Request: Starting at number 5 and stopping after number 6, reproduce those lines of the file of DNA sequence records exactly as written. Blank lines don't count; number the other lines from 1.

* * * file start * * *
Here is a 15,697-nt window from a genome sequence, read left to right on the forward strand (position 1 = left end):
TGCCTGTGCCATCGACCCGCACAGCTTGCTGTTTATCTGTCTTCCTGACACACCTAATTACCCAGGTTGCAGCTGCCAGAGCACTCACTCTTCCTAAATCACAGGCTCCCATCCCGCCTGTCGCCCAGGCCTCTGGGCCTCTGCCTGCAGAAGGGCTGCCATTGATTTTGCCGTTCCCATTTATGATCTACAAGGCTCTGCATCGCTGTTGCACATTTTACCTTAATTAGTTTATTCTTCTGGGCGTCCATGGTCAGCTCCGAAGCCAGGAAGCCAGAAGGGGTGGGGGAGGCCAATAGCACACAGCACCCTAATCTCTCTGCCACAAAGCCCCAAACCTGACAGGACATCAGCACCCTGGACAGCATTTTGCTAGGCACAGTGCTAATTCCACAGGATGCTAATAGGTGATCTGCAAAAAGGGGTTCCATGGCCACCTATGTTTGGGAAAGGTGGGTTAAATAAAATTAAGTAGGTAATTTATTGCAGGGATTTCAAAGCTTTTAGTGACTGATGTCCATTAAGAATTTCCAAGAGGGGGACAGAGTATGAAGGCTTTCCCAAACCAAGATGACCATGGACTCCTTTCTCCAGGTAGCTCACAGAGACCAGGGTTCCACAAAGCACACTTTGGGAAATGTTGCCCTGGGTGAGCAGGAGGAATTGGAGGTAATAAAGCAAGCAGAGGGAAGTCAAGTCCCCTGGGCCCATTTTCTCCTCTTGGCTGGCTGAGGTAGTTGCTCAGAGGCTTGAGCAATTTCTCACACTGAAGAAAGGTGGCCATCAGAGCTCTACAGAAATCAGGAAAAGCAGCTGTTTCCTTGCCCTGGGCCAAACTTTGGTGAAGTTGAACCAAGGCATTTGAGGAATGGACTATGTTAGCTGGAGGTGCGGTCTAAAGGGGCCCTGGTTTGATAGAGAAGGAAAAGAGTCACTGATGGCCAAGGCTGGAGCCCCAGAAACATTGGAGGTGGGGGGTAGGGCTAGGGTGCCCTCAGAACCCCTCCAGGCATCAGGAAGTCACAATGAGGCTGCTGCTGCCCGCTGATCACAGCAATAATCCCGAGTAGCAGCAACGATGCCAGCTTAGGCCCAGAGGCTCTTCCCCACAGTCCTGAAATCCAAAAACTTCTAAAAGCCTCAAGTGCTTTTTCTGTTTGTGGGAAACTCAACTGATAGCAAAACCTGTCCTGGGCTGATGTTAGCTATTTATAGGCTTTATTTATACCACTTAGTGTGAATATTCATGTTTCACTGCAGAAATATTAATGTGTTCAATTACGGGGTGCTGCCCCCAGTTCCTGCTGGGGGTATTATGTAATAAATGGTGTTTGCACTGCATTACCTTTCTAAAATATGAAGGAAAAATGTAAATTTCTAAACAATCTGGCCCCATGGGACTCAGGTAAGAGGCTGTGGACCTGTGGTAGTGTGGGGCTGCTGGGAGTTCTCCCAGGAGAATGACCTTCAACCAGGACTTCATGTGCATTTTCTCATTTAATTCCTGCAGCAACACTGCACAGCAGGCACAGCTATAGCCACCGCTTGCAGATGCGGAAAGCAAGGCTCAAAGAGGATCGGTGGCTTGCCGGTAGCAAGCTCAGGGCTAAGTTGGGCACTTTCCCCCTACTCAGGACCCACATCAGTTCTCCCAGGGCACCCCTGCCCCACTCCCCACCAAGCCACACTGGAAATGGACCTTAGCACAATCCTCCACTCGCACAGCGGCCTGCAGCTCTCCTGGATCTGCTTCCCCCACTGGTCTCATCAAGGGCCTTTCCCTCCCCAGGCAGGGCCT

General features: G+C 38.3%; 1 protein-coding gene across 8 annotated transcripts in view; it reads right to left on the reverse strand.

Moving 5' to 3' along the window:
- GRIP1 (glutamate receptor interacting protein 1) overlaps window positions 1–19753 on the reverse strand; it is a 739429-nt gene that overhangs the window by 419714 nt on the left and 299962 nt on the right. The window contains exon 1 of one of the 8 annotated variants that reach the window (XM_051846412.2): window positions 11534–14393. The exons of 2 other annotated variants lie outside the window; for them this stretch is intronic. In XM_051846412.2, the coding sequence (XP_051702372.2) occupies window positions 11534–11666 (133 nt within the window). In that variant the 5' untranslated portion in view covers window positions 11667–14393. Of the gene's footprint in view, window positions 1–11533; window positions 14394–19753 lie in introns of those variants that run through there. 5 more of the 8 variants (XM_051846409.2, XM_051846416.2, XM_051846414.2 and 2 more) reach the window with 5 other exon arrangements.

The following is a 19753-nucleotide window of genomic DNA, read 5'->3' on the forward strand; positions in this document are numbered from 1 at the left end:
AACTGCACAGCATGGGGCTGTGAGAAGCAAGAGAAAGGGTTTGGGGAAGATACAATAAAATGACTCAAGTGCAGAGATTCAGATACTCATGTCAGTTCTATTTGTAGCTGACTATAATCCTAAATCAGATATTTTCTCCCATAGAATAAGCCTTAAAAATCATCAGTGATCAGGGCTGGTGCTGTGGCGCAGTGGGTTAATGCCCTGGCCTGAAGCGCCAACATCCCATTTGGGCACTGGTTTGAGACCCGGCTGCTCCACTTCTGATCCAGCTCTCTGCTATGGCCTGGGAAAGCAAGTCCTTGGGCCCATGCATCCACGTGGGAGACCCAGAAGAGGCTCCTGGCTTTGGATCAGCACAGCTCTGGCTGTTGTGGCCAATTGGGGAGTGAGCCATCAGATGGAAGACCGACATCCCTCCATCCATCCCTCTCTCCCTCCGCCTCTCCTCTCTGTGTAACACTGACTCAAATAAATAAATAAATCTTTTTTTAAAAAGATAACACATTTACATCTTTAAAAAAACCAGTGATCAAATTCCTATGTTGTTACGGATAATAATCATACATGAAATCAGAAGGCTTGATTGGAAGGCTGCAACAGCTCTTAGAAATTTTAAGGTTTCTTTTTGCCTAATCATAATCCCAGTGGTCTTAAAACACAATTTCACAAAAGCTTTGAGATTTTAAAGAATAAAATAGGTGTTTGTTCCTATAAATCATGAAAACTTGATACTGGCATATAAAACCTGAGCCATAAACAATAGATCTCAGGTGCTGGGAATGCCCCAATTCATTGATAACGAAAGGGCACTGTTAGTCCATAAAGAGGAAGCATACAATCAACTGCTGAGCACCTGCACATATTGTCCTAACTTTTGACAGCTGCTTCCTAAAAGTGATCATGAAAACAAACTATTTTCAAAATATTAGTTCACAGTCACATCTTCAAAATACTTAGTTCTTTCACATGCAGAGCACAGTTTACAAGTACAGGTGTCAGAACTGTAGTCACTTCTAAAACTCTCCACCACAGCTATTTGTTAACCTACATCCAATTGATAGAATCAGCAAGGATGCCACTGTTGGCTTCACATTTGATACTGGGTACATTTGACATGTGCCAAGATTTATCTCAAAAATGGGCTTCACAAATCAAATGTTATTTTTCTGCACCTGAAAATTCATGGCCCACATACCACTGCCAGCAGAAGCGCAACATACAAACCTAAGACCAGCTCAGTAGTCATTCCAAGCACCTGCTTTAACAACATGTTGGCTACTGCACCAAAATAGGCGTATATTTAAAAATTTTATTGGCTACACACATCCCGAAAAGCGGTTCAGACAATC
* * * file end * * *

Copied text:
- GRIP1 (glutamate receptor interacting protein 1) overlaps window positions 1–19753 on the reverse strand; it is a 739429-nt gene that overhangs the window by 419714 nt on the left and 299962 nt on the right. The window contains exon 1 of one of the 8 annotated variants that reach the window (XM_051846412.2): window positions 11534–14393. The exons of 2 other annotated variants lie outside the window; for them this stretch is intronic. In XM_051846412.2, the coding sequence (XP_051702372.2) occupies window positions 11534–11666 (133 nt within the window). In that variant the 5' untranslated portion in view covers window positions 11667–14393. Of the gene's footprint in view, window positions 1–11533; window positions 14394–19753 lie in introns of those variants that run through there. 5 more of the 8 variants (XM_051846409.2, XM_051846416.2, XM_051846414.2 and 2 more) reach the window with 5 other exon arrangements.

The following is a 19753-nucleotide window of genomic DNA, read 5'->3' on the forward strand; positions in this document are numbered from 1 at the left end: